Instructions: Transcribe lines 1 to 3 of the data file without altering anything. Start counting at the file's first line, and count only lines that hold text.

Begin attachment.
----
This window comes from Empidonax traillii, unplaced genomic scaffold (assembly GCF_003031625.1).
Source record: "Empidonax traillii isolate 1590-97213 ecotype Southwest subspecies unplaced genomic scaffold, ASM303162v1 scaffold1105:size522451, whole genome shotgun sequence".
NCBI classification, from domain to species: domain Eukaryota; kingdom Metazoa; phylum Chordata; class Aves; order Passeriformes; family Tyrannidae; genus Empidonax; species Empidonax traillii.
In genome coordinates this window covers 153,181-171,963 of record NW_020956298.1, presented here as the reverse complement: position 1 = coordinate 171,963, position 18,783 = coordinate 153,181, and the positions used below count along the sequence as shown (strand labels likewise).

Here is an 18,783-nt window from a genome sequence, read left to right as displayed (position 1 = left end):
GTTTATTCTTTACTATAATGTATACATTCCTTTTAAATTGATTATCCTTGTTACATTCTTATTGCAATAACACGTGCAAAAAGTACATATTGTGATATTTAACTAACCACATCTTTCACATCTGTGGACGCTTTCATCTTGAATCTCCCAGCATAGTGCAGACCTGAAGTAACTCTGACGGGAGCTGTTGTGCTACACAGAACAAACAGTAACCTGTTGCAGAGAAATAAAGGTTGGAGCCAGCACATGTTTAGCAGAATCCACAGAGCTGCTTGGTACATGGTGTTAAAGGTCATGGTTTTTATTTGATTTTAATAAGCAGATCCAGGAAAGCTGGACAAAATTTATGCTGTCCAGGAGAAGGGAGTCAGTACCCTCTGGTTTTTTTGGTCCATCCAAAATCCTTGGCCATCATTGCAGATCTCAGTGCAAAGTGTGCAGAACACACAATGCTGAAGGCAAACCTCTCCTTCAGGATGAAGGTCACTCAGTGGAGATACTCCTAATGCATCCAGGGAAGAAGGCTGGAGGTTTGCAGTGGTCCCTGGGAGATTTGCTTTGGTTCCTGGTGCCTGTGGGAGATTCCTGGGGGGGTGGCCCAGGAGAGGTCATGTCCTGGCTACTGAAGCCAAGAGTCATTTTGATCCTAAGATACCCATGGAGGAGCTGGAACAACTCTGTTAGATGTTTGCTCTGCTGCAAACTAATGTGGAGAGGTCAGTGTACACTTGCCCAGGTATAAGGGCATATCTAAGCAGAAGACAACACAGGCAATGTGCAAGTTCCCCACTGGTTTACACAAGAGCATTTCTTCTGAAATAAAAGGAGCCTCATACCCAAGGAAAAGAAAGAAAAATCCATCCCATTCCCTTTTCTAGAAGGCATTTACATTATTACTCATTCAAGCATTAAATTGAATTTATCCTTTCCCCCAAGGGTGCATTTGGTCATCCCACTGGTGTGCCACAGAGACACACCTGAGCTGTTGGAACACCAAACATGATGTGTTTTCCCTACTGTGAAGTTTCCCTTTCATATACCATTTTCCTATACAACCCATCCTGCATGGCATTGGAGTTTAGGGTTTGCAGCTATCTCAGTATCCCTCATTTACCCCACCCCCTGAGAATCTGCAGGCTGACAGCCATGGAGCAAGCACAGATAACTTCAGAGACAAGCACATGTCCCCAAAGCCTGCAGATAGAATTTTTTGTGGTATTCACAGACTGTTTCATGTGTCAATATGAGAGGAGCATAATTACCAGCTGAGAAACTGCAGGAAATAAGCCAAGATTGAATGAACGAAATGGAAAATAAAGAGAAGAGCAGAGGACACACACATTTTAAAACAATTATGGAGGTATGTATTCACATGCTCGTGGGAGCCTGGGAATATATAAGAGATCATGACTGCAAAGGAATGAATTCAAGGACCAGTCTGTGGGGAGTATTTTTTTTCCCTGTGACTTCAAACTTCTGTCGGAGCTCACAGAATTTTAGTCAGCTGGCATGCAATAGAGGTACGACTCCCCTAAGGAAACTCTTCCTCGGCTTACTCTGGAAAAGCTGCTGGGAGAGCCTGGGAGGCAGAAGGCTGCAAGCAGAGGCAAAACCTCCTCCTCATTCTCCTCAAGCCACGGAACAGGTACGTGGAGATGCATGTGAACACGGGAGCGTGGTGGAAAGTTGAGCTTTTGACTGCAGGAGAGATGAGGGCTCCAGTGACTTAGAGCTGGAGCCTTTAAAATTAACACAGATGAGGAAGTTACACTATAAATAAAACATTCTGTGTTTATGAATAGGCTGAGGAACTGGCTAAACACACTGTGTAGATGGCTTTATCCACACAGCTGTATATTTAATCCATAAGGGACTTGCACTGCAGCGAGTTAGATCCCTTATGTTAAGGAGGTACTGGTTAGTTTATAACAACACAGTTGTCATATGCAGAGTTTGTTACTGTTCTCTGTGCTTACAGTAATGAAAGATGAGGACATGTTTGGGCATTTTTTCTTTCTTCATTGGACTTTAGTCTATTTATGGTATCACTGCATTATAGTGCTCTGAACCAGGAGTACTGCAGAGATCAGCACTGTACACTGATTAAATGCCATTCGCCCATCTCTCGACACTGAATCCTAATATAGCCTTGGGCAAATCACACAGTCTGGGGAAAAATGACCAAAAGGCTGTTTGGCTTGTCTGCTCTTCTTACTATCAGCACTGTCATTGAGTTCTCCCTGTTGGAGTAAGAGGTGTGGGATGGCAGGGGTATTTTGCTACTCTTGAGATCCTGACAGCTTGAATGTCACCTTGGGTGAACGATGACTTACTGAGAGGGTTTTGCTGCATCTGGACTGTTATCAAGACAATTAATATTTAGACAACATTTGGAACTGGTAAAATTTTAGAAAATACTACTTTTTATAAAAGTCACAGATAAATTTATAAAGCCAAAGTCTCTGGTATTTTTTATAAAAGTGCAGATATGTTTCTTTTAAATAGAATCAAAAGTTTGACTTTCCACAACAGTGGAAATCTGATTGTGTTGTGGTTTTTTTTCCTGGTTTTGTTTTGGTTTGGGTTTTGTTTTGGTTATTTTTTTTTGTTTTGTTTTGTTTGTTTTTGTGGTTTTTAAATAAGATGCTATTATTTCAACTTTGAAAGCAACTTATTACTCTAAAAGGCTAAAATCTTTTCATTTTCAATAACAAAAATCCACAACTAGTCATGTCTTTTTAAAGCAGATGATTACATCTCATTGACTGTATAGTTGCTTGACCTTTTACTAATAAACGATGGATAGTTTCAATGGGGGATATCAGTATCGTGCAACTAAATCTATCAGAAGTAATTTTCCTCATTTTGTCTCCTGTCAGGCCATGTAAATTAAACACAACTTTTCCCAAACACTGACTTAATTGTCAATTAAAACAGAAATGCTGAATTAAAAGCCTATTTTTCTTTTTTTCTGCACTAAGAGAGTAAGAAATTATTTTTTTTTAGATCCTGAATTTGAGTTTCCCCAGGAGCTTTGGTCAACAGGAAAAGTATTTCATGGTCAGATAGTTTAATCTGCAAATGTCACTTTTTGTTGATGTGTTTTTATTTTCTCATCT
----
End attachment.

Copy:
This window comes from Empidonax traillii, unplaced genomic scaffold (assembly GCF_003031625.1).
Source record: "Empidonax traillii isolate 1590-97213 ecotype Southwest subspecies unplaced genomic scaffold, ASM303162v1 scaffold1105:size522451, whole genome shotgun sequence".
NCBI classification, from domain to species: domain Eukaryota; kingdom Metazoa; phylum Chordata; class Aves; order Passeriformes; family Tyrannidae; genus Empidonax; species Empidonax traillii.